Lets face it — preparation for anything tends to be kind of a bitch. Practicing all the parts of the music to a metronome, setting up microphone stands, setting levels/compressors/effects, laying carpets and other ghetto ways to deaden ugly frequencies. All in hopes that it will make your music sound sexier.
Last summer, while recording my band a few demo tracks, I seriously underestimated how long it would take to prep for each recording session. It was the sole reason our demo project turned into a rush job, and our recordings definitely suffered because of it!
Vocals, in particular, were a super-robo-bitch. It figures I’d find an article giving advice on how to prepare effectively NOW, and not 6 months ago. Anyway, this little ditty makes some excellent points that I’d like to share!
picture obtained at Macidol.com
1. WRITE DOWN THE LYRICS!! There’s nothing worse than a singer showing up for a session thinking he knows all the words and starts brain farting all over what could have been some great takes.
2. Set up the microphone prior to the session. The microphone should be positioned accordingly and the preamp levels should be set to some sort of baseline level so only minor adjustments need to be made once the sesh starts.
3. Patch reverb into the monitoring chain. Not necessary but it helps the singer and you get an idea of how the track will sound in the final mix
4. Digital sessions are organized and ready for playback. In the actual project file in whatever sequencer you are using (ProTools, Sonar, Cubase, etc), make sure to create several empty tracks in advance so time isn’t wasted moving things around during the session. Also, make sure you are able to playback the entire mix when needed - freeze some tracks if necessary!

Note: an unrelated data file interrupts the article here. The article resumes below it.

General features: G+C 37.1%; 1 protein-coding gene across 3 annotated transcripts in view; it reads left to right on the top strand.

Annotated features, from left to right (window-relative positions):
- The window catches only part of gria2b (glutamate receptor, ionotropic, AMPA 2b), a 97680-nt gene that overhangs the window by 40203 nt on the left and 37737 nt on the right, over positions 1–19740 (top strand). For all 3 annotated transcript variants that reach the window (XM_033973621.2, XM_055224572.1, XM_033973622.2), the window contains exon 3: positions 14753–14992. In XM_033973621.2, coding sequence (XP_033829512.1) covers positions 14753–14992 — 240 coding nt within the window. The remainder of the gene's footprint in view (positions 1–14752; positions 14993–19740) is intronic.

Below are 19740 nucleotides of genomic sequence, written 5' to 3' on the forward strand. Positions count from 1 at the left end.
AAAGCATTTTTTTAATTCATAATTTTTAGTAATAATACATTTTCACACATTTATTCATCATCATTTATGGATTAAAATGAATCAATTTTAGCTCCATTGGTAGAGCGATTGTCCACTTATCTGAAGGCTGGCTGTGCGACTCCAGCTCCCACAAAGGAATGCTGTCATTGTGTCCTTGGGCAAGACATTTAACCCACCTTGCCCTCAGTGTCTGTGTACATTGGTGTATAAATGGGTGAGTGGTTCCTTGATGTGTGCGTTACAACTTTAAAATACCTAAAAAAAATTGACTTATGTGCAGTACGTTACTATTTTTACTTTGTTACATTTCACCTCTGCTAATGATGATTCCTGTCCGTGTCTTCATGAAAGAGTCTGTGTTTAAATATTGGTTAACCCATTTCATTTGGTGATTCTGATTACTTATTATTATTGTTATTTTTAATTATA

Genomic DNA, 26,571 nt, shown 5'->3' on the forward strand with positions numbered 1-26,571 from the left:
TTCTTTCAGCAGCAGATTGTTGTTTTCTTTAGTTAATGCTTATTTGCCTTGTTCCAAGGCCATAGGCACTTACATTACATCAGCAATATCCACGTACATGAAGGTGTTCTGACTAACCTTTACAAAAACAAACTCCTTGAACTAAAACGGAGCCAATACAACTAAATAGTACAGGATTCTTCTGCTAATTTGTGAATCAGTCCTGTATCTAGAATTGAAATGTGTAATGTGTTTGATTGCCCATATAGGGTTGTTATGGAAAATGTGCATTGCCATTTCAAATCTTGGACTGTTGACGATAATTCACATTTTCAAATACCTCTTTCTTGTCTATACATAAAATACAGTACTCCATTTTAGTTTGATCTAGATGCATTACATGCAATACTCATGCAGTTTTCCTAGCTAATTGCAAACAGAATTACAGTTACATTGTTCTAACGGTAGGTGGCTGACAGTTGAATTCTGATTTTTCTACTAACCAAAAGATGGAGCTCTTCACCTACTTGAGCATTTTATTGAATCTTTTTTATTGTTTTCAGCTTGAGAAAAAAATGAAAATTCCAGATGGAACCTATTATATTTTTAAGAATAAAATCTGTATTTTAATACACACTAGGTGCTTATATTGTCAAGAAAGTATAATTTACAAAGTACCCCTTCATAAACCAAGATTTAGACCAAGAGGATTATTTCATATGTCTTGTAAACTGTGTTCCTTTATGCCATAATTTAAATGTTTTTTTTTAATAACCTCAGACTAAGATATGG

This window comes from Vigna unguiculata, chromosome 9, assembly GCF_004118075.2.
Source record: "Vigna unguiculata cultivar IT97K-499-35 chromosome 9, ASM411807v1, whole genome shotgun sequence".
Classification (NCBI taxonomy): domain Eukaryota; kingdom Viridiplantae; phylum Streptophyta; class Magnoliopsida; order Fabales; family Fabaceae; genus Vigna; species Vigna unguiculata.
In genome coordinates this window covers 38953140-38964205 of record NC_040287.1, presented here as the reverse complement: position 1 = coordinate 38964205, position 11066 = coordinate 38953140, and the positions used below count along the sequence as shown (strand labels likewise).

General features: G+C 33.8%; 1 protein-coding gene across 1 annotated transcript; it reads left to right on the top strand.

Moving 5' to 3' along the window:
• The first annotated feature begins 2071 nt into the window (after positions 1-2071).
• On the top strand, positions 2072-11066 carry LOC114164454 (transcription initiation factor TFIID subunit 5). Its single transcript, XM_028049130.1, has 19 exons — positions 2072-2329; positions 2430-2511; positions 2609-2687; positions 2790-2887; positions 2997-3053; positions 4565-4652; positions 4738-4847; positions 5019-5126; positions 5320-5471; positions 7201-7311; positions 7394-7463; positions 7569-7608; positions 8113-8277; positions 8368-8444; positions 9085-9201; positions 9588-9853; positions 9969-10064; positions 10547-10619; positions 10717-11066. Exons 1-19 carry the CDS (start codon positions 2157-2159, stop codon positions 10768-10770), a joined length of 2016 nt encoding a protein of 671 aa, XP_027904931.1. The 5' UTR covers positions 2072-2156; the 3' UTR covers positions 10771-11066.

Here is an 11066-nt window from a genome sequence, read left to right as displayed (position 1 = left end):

5. IMPORTANT - MAKE SURE THE VOCALIST IS COMFORTABLE. Keep extra people, friends, enemies away from the session. The last thing a vocalist will want to hear is people cracking jokes about the session. Make refreshments available too! (water, wine, lemon juice, whatever their preference).
6. Don’t make them practice too long beforehand. Vocalists tend to give their best performances during the 1st hour of recording. Don’t waste it with a bunch of do-re-me’s.
7. NO Negative Feedback! Don’t tell a vocalist that a take was bad, or flat, or sharp, or poopydoodies. He/she will most likely start to hate you. Keep everything positive, compliment them when you hear something you like and ask them what THEY thought of the take if you thought something was off. Usually they will admit it.
8. Is the material ready? Are the melodies tight, rehearsed and polished accordingly? Is the singer satisfied with the arrangement of the lyrics? These questions must be addressed pre-session. I know from experience with my band because we skipped this vital step and ending up having to tailor some things here and there. This took lots of time, and our recordings suffered.
“Success always comes when preparation meets opportunity” -Henry Hartman
Chris Bracco is an aspiring producer/music biz entrepreneur. Chris currently attends Penn State University, working towards a major in Business Management and minor in Music Technology. He is also currently interning for Ariel Publicity & Cyber PR, doing promotion for artists they represent. He also plays guitar in & manages a funky rap/rock quintet named “A.S.B.P.K.”
If you would like to learn a bit more about Chris, please visit his personal e-portfolio, his blog or his band’s website:
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Tight Mix — The Future of Music & Audio Recording
If you would like to contact Chris, please don’t hesitate to e-mail him at firstname.lastname@example.org